Marlon L. WATFORD, Plaintiff-Appellant, v. Rob JEFFREYS, et al., Defendants-Appellees.
Marlon Watford, a Muslim prisoner at Menard Correctional Center, believes that prison officials violated his Eighth Amendment rights when they raised photocopying charges at the prison's law library and banned the sale of petroleum jelly and baby powder at the commissary. The ban on petroleum jelly, he adds, also violated his First Amendment rights and the Religious Land Use and Institutionalized Persons Act. 42 U.S.C. § 2000cc (RLUIPA). The district court entered summary judgment against him on all but one claim and later deemed that remaining claim moot. We affirm.
In 2013, Menard implemented changes that Watford says have affected his well-being. In September, the warden raised photocopying charges in the law library from five to ten cents per page—a fee hike that Watford says ruined him financially, especially because the prison has not raised his stipend. Watford, who describes himself as an active practitioner of Al-Islam, says that the higher fee violates his faith's requirement that he be free from “financial oppression.”
Around the same time, prison officials decided that the commissary no longer would stock petroleum jelly and baby powder—items Watford had relied on for personal hygiene (to moisturize his skin and control itching and sweating) and to cleanse his body in preparation for prayer. Prison officials maintained that these toiletry items posed security risks: Petroleum jelly could be used as an accelerant for a fire hot enough to melt plastic into weapons, and baby-powder containers could be used to stash contraband. In 2014, however, officials reversed course and returned petroleum jelly to the commissary. Watford testified that the stress from these prison policies exacerbated his H. pylori scar tissue and triggered both stomach inflammation and irritable-bowel syndrome.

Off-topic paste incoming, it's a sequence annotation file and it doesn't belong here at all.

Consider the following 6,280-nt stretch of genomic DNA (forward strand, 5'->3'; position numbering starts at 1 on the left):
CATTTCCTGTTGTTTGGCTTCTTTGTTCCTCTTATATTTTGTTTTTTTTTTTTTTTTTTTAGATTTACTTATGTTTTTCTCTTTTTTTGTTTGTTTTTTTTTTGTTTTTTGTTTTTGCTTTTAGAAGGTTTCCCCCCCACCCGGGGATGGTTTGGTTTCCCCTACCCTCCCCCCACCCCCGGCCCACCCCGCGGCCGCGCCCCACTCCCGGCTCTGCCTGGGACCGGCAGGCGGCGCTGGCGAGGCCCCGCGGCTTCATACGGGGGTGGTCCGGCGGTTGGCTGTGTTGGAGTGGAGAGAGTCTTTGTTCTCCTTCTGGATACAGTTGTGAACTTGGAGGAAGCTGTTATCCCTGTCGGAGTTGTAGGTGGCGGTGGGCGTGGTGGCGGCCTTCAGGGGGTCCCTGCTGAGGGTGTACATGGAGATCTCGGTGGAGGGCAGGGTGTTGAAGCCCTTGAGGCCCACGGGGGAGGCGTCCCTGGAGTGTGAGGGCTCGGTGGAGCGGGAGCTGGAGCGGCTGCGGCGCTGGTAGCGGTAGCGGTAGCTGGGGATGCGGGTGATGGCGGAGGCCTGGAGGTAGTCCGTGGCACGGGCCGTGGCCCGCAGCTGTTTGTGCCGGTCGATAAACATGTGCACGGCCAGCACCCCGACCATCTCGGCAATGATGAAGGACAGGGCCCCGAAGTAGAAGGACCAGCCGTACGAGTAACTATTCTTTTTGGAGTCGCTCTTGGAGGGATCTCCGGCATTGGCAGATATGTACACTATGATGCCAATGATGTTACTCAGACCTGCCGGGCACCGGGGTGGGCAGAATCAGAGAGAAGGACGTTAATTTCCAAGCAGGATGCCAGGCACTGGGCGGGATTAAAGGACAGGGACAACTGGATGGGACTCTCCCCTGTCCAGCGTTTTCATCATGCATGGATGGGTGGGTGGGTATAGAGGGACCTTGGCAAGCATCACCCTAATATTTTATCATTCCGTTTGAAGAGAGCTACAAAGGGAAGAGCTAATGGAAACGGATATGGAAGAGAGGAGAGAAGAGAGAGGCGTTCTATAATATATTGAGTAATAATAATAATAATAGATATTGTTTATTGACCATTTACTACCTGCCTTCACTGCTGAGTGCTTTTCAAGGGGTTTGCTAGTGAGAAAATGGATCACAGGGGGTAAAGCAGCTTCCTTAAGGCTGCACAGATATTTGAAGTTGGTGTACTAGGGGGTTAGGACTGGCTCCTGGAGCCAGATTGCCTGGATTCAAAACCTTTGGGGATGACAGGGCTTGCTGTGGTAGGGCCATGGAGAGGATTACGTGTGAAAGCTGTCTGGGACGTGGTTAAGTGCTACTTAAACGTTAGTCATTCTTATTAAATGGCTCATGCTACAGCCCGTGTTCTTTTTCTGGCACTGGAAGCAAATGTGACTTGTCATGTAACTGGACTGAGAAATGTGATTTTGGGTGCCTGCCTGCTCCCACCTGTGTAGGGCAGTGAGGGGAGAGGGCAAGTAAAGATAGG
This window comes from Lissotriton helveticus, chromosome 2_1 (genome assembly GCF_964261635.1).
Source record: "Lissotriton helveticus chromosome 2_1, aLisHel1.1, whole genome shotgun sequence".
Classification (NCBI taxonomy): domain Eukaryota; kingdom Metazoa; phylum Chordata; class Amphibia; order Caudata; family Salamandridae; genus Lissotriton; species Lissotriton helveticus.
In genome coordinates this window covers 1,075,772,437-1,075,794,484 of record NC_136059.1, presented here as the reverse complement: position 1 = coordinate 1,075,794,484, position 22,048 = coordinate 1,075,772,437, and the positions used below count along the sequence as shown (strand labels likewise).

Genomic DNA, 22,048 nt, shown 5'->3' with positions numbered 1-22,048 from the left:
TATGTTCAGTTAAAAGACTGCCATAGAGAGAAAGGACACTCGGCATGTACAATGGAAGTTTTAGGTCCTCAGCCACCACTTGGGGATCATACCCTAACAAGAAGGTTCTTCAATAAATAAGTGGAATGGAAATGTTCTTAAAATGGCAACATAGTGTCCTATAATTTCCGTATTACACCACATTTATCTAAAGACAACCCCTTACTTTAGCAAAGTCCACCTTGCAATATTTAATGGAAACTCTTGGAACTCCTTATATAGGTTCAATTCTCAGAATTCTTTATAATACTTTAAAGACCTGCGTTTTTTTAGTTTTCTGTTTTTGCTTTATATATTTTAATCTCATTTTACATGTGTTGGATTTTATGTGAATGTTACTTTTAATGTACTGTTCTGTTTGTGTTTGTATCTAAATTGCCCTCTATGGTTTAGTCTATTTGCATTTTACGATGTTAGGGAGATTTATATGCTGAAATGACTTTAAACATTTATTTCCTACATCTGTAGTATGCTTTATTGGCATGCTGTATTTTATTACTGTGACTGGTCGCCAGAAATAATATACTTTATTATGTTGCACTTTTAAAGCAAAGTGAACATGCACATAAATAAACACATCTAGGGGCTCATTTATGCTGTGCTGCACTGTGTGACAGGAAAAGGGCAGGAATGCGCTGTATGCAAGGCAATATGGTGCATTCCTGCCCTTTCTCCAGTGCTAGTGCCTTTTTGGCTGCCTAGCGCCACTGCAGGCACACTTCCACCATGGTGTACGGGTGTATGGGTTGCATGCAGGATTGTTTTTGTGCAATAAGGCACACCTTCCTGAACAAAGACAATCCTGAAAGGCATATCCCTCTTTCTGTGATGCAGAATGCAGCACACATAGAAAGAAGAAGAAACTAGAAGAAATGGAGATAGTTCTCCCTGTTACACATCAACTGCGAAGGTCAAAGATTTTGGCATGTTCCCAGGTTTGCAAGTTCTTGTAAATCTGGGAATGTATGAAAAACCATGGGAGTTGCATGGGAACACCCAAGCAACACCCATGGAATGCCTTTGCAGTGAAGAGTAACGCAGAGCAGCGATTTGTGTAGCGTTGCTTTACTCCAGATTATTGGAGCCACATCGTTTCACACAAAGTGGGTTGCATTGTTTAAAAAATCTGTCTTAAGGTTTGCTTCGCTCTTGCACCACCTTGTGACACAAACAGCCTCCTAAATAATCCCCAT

Watford brought this suit under 42 U.S.C. § 1983 and RLUIPA seeking damages and injunctive relief against 13 prison officials, including the director of the Illinois Department of Corrections, Menard's warden, and numerous correctional officers. Early in the proceedings, the district court recruited counsel to help Watford amend his complaint. At screening, see 28 U.S.C. § 1915A, the court allowed Watford to proceed on his claims under the Eighth Amendment—that the photocopy-fee increase was financially oppressive, and that the ban on the toiletry items prevented him from maintaining his hygiene, causing great stress and gastrointestinal issues. The court also allowed him to pursue claims under the First Amendment and RLUIPA with regard to the ban on petroleum jelly—a ban that, he said, burdened his religious rights by interfering with skin-care practices he followed to prepare for prayer.
A magistrate judge presiding with the parties’ consent, see 28 U.S.C. § 636(c), eventually entered summary judgment against Watford on most of his claims. Watford's Eighth Amendment claims failed, the judge ruled, because no evidence showed that his grievances over photocopy fees or the unavailable toiletry items deprived him of the minimal civilized measure of life's necessities, let alone subjected him to a substantial risk of harm. As for his First Amendment claim, the judge continued, the record demonstrated that legitimate penological reasons—security concerns—justified the temporary ban on petroleum jelly. After a bench trial, the judge ruled that Watford's remaining RLUIPA claim (seeking injunctive relief) was moot. Watford filed a post-judgment motion to alter or vacate the judgment, which the court denied.